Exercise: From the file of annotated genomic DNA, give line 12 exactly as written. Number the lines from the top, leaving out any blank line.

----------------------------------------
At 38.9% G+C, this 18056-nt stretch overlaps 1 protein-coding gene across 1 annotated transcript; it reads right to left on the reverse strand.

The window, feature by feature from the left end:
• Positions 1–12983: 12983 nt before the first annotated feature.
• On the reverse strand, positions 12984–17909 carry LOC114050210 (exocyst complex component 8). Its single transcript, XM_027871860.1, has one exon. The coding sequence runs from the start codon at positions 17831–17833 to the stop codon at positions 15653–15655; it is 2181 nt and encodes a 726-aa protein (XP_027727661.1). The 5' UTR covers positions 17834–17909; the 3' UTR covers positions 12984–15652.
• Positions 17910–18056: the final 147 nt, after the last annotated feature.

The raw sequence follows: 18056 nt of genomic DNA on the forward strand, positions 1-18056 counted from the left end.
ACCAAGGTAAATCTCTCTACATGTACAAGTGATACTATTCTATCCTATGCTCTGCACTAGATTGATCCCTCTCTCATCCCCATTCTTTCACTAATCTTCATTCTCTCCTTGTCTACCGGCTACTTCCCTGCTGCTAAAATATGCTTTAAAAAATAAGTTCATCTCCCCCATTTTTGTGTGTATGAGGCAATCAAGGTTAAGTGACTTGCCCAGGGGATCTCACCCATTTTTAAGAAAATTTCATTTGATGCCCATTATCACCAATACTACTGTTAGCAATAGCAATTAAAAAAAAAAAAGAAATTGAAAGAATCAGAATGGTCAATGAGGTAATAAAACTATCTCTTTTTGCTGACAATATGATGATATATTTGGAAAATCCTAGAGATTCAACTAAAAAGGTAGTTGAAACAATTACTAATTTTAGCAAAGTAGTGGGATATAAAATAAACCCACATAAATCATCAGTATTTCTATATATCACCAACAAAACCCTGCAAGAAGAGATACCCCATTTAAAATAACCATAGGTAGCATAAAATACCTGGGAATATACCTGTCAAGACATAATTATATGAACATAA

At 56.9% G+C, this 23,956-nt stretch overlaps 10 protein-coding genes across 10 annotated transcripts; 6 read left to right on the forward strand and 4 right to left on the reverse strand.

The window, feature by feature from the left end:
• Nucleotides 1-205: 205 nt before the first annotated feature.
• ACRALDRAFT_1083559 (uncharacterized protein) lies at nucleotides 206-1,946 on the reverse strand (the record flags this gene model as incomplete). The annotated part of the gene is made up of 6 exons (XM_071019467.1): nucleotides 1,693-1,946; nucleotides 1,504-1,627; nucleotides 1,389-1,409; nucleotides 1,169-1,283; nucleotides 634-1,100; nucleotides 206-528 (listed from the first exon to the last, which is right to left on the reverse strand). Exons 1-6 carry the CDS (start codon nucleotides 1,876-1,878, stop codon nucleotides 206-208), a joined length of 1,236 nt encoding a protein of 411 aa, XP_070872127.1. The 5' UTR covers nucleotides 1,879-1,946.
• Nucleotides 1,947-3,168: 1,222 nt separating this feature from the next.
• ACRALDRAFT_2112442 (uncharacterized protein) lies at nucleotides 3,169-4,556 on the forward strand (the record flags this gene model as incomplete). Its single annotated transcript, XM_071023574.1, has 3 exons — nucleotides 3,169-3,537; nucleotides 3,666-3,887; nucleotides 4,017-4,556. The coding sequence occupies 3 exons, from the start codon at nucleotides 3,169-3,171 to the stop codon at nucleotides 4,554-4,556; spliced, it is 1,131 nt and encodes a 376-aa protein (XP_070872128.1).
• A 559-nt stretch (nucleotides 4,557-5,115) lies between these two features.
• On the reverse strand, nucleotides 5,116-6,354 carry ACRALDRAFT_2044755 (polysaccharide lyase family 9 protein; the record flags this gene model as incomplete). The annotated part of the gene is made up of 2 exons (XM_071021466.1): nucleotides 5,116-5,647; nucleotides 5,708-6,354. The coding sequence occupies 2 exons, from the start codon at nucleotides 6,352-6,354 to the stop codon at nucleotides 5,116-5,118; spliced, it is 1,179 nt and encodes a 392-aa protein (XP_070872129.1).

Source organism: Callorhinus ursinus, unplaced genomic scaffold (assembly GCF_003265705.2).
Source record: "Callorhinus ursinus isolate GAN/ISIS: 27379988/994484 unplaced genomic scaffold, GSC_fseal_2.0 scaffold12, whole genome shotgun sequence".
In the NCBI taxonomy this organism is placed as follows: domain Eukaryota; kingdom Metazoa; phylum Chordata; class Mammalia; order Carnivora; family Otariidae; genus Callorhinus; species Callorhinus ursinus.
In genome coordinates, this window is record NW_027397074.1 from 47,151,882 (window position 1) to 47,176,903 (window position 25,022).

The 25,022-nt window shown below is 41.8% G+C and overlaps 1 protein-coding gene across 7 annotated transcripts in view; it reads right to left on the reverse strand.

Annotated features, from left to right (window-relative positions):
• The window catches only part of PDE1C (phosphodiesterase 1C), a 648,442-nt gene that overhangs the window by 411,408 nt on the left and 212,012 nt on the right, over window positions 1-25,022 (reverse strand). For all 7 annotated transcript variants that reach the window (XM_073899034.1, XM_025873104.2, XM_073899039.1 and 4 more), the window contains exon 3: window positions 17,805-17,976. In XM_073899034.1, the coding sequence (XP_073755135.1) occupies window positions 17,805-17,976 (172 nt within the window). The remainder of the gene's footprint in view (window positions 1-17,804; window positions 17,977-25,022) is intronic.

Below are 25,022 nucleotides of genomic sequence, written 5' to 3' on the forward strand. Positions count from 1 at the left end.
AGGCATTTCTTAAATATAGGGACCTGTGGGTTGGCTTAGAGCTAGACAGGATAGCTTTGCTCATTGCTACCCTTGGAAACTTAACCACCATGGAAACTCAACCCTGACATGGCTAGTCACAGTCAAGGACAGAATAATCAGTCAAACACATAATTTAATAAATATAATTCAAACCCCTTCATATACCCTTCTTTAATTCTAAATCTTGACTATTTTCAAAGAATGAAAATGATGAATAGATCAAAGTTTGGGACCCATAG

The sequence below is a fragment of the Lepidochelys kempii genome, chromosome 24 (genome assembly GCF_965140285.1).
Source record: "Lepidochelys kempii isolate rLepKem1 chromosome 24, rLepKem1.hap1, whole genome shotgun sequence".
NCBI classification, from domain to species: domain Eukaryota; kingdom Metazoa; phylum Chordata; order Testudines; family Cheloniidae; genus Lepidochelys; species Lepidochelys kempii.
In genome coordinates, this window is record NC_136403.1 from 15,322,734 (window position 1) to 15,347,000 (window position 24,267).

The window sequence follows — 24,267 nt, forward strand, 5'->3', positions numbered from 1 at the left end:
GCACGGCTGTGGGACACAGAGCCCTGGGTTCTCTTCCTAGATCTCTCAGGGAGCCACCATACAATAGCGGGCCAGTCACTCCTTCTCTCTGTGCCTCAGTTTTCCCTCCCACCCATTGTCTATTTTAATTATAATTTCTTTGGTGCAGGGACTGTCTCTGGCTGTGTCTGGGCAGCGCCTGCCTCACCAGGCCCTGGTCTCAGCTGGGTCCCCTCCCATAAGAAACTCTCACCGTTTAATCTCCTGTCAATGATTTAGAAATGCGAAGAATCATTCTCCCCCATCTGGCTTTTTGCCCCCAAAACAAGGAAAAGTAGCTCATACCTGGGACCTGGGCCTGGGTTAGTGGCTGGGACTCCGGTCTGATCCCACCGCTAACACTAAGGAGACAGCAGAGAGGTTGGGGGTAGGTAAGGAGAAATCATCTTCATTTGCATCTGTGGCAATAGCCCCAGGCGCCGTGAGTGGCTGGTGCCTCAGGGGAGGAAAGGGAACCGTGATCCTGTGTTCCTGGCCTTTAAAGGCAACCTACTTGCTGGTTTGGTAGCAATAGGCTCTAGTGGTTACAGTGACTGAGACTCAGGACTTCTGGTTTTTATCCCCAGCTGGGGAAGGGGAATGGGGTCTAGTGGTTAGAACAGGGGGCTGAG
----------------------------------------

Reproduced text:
• Nucleotides 1,947-3,168: 1,222 nt separating this feature from the next.